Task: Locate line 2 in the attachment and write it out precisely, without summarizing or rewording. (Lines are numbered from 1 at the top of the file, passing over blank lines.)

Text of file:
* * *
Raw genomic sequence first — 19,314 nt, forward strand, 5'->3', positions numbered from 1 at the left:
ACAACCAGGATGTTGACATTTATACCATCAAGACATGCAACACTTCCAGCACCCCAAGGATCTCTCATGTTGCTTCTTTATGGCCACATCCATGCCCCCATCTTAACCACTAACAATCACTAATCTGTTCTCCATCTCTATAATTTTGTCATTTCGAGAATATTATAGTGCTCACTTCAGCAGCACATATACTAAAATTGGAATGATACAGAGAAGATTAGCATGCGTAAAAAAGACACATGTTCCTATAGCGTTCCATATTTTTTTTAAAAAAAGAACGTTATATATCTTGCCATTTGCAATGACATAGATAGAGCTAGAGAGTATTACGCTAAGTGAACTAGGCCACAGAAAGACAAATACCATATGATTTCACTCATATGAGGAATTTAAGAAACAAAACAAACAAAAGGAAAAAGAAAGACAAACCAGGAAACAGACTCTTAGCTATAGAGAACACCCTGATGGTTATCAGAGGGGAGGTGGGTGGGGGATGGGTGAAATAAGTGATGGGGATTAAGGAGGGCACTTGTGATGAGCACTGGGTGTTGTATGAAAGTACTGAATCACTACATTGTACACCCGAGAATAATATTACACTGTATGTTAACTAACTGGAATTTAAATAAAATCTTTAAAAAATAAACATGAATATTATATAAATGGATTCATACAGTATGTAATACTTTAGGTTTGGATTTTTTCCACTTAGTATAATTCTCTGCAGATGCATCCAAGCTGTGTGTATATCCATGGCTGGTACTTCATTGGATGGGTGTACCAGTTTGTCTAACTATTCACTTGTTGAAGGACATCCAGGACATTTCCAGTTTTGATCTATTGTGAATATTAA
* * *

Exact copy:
ACAACCAGGATGTTGACATTTATACCATCAAGACATGCAACACTTCCAGCACCCCAAGGATCTCTCATGTTGCTTCTTTATGGCCACATCCATGCCCCCATCTTAACCACTAACAATCACTAATCTGTTCTCCATCTCTATAATTTTGTCATTTCGAGAATATTATAGTGCTCACTTCAGCAGCACATATACTAAAATTGGAATGATACAGAGAAGATTAGCATGCGTAAAAAAGACACATGTTCCTATAGCGTTCCATATTTTTTTTAAAAAAAGAACGTTATATATCTTGCCATTTGCAATGACATAGATAGAGCTAGAGAGTATTACGCTAAGTGAACTAGGCCACAGAAAGACAAATACCATATGATTTCACTCATATGAGGAATTTAAGAAACAAAACAAACAAAAGGAAAAAGAAAGACAAACCAGGAAACAGACTCTTAGCTATAGAGAACACCCTGATGGTTATCAGAGGGGAGGTGGGTGGGGGATGGGTGAAATAAGTGATGGGGATTAAGGAGGGCACTTGTGATGAGCACTGGGTGTTGTATGAAAGTACTGAATCACTACATTGTACACCCGAGAATAATATTACACTGTATGTTAACTAACTGGAATTTAAATAAAATCTTTAAAAAATAAACATGAATATTATATAAATGGATTCATACAGTATGTAATACTTTAGGTTTGGATTTTTTCCACTTAGTATAATTCTCTGCAGATGCATCCAAGCTGTGTGTATATCCATGGCTGGTACTTCATTGGATGGGTGTACCAGTTTGTCTAACTATTCACTTGTTGAAGGACATCCAGGACATTTCCAGTTTTGATCTATTGTGAATATTAA